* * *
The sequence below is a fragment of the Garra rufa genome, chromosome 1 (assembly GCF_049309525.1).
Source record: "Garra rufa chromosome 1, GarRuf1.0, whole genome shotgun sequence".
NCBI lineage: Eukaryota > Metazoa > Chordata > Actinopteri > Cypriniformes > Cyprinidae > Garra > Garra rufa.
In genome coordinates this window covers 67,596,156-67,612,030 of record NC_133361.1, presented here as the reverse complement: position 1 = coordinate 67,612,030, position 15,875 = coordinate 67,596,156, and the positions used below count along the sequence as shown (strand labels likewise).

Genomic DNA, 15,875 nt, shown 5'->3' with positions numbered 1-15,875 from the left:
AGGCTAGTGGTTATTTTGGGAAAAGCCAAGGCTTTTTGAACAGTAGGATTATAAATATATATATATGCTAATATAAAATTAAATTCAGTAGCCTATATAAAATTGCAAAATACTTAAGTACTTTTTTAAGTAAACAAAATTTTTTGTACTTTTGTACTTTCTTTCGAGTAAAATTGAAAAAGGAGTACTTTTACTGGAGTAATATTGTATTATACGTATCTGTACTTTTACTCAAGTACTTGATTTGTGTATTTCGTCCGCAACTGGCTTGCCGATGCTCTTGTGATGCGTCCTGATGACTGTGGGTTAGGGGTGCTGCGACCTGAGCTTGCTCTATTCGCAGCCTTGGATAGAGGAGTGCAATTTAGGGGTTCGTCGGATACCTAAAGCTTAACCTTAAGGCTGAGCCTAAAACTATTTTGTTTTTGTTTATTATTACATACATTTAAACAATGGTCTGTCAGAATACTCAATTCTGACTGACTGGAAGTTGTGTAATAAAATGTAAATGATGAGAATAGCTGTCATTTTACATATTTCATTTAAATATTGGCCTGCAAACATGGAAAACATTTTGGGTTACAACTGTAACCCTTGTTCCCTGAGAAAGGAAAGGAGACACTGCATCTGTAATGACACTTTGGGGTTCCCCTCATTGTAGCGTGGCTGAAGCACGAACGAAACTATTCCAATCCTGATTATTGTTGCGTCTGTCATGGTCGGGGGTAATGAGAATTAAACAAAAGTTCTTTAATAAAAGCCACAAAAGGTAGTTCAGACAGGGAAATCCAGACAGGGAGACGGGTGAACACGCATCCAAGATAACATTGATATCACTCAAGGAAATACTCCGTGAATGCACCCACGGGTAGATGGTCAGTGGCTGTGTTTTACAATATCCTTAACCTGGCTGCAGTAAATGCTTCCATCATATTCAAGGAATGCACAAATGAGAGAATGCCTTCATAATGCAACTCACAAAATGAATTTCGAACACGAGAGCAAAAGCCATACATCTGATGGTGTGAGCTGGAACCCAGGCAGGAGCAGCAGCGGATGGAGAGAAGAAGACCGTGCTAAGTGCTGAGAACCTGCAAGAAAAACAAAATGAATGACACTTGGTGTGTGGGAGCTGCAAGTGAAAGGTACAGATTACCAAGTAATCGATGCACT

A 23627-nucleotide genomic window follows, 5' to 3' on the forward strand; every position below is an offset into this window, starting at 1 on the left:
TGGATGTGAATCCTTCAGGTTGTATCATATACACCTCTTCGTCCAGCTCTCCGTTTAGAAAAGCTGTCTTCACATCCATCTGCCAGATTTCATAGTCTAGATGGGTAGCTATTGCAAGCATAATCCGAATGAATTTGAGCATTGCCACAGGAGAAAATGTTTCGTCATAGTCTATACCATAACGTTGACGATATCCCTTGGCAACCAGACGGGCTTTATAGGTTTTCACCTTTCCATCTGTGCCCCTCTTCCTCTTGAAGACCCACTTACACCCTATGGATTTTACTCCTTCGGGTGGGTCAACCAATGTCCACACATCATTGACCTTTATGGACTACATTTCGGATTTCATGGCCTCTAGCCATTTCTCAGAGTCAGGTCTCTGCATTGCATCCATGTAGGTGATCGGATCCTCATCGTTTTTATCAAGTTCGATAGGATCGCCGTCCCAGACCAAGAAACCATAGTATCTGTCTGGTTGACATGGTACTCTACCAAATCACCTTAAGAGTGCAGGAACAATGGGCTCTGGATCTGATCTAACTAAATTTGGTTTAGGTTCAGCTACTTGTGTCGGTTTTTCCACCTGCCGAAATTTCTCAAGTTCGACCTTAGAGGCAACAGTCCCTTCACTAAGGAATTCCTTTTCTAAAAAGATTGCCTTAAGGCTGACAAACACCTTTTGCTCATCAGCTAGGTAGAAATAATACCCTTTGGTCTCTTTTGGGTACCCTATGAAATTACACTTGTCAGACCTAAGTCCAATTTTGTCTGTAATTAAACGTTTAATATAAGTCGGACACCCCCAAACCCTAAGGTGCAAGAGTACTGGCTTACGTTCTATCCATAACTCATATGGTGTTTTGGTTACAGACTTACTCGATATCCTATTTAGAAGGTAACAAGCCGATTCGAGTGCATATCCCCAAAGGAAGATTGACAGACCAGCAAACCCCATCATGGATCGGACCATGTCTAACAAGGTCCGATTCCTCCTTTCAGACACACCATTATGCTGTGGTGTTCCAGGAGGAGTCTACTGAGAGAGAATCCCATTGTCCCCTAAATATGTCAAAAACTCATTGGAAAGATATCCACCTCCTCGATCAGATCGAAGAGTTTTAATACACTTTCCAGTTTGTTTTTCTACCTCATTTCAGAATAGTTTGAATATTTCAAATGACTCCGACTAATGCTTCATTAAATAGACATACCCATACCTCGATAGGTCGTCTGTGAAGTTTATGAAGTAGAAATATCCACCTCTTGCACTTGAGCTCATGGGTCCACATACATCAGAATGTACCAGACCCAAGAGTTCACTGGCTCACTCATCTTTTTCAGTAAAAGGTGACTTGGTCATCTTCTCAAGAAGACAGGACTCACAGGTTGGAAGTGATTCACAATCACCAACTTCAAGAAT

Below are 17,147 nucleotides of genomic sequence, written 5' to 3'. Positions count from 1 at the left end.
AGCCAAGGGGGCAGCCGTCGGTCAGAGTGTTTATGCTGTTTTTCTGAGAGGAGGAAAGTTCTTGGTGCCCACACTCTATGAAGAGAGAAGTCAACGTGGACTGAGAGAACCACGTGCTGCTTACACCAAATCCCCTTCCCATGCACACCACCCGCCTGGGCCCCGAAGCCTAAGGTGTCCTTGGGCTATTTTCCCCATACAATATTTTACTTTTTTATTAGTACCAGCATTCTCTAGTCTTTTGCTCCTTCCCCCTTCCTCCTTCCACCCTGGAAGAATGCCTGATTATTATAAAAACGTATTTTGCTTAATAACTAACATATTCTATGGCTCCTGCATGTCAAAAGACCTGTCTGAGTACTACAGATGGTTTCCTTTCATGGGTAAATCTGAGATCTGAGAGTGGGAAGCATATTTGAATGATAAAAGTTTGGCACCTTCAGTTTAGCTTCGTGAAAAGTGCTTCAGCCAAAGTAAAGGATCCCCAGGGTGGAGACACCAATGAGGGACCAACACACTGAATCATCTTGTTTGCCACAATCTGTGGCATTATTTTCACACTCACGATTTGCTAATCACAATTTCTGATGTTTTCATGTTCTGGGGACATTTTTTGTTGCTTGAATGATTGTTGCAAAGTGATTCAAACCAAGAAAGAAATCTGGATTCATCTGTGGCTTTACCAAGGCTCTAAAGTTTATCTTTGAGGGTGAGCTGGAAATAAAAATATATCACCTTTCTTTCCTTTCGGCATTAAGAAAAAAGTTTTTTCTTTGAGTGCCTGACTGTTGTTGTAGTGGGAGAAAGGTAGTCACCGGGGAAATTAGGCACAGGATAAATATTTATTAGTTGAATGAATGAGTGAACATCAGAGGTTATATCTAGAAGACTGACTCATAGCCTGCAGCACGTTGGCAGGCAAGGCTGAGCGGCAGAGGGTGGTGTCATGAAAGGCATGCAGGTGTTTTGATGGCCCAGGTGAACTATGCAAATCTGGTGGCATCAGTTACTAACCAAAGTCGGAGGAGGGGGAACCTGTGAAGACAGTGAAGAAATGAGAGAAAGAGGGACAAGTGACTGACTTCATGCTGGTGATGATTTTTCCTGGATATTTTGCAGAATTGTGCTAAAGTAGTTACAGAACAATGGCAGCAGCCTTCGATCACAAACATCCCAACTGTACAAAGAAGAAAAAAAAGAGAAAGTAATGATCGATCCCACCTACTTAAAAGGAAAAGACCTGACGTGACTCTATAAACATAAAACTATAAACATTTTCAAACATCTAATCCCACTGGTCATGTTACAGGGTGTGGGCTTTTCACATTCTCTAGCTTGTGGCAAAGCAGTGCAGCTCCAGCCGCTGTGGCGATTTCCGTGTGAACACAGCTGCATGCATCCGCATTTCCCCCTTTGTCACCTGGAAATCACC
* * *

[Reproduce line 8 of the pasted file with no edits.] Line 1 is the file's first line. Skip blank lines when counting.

TGGATGTGAATCCTTCAGGTTGTATCATATACACCTCTTCGTCCAGCTCTCCGTTTAGAAAAGCTGTCTTCACATCCATCTGCCAGATTTCATAGTCTAGATGGGTAGCTATTGCAAGCATAATCCGAATGAATTTGAGCATTGCCACAGGAGAAAATGTTTCGTCATAGTCTATACCATAACGTTGACGATATCCCTTGGCAACCAGACGGGCTTTATAGGTTTTCACCTTTCCATCTGTGCCCCTCTTCCTCTTGAAGACCCACTTACACCCTATGGATTTTACTCCTTCGGGTGGGTCAACCAATGTCCACACATCATTGACCTTTATGGACTACATTTCGGATTTCATGGCCTCTAGCCATTTCTCAGAGTCAGGTCTCTGCATTGCATCCATGTAGGTGATCGGATCCTCATCGTTTTTATCAAGTTCGATAGGATCGCCGTCCCAGACCAAGAAACCATAGTATCTGTCTGGTTGACATGGTACTCTACCAAATCACCTTAAGAGTGCAGGAACAATGGGCTCTGGATCTGATCTAACTAAATTTGGTTTAGGTTCAGCTACTTGTGTCGGTTTTTCCACCTGCCGAAATTTCTCAAGTTCGACCTTAGAGGCAACAGTCCCTTCACTAAGGAATTCCTTTTCTAAAAAGATTGCCTTAAGGCTGACAAACACCTTTTGCTCATCAGCTAGGTAGAAATAATACCCTTTGGTCTCTTTTGGGTACCCTATGAAATTACACTTGTCAGACCTAAGTCCAATTTTGTCTGTAATTAAACGTTTAATATAAGTCGGACACCCCCAAACCCTAAGGTGCAAGAGTACTGGCTTACGTTCTATCCATAACTCATATGGTGTTTTGGTTACAGACTTACTCGATATCCTATTTAGAAGGTAACAAGCCGATTCGAGTGCATATCCCCAAAGGAAGATTGACAGACCAGCAAACCCCATCATGGATCGGACCATGTCTAACAAGGTCCGATTCCTCCTTTCAGACACACCATTATGCTGTGGTGTTCCAGGAGGAGTCTACTGAGAGAGAATCCCATTGTCCCCTAAATATGTCAAAAACTCATTGGAAAGATATCCACCTCCTCGATCAGATCGAAGAGTTTTAATACACTTTCCAGTTTGTTTTTCTACCTCATTTCAGAATAGTTTGAATATTTCAAATGACTCCGACTAATGCTTCATTAAATAGACATACCCATACCTCGATAGGTCGTCTGTGAAGTTTATGAAGTAGAAATATCCACCTCTTGCACTTGAGCTCATGGGTCCACATACATCAGAATGTACCAGACCCAAGAGTTCACTGGCTCACTCATCTTTTTCAGTAAAAGGTGACTTGGTCATCTTCTCAAGAAGACAGGACTCACAGGTTGGAAGTGATTCACAATCACCAACTTCAAGAAT